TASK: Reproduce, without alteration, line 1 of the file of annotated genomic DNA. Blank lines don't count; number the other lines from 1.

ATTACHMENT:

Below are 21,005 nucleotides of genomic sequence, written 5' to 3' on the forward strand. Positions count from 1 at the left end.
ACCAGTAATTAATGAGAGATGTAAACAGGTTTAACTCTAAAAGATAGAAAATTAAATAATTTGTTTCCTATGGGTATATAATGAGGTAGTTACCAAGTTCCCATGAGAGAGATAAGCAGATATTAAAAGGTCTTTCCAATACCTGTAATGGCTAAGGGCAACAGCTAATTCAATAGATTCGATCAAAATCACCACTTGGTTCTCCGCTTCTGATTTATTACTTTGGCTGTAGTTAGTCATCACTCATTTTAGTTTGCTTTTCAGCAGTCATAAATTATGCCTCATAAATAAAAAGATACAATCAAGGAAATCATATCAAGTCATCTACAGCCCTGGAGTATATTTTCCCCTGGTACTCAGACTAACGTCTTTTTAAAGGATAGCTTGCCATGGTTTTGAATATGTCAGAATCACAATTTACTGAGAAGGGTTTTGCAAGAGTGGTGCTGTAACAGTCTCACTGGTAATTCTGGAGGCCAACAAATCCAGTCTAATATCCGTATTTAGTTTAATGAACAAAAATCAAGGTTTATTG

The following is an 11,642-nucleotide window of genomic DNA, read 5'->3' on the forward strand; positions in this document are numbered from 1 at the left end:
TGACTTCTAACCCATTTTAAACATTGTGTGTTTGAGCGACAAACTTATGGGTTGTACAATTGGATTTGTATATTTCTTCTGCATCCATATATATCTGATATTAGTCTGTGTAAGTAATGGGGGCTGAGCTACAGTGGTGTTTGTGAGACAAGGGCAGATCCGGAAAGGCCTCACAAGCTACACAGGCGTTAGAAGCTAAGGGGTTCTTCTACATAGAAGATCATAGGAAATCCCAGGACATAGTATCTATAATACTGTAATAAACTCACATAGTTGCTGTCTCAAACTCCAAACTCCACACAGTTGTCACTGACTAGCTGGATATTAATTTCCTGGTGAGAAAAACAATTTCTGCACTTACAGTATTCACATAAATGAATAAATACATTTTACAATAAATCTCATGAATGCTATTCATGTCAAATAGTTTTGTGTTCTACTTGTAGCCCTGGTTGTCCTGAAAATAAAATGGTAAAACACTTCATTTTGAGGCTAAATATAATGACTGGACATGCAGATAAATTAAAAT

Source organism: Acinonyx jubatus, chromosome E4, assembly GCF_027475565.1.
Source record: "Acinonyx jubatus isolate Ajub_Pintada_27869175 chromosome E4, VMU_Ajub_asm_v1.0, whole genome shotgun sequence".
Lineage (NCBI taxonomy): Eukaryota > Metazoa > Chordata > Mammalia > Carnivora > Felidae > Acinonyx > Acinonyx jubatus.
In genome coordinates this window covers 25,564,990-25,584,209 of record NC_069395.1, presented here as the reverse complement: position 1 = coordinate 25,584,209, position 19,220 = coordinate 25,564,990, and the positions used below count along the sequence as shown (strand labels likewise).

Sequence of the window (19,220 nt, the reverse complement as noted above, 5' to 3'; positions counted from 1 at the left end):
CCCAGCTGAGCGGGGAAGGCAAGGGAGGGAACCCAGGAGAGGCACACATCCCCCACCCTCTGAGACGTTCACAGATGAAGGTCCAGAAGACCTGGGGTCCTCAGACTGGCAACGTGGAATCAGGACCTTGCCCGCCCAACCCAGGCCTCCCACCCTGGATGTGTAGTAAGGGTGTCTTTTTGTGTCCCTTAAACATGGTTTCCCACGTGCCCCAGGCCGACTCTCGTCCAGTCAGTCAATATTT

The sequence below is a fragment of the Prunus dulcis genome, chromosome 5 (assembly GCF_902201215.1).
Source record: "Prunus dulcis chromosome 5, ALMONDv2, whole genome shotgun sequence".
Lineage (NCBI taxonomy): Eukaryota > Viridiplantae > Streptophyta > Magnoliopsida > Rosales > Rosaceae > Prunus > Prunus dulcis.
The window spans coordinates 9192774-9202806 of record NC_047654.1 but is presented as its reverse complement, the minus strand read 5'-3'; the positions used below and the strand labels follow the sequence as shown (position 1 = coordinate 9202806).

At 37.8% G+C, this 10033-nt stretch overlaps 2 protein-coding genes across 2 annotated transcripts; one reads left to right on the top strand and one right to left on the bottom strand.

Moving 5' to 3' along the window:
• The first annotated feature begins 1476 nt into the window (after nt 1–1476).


Below are 21,005 nucleotides of genomic sequence, written 5' to 3' on the forward strand. Positions count from 1 at the left end.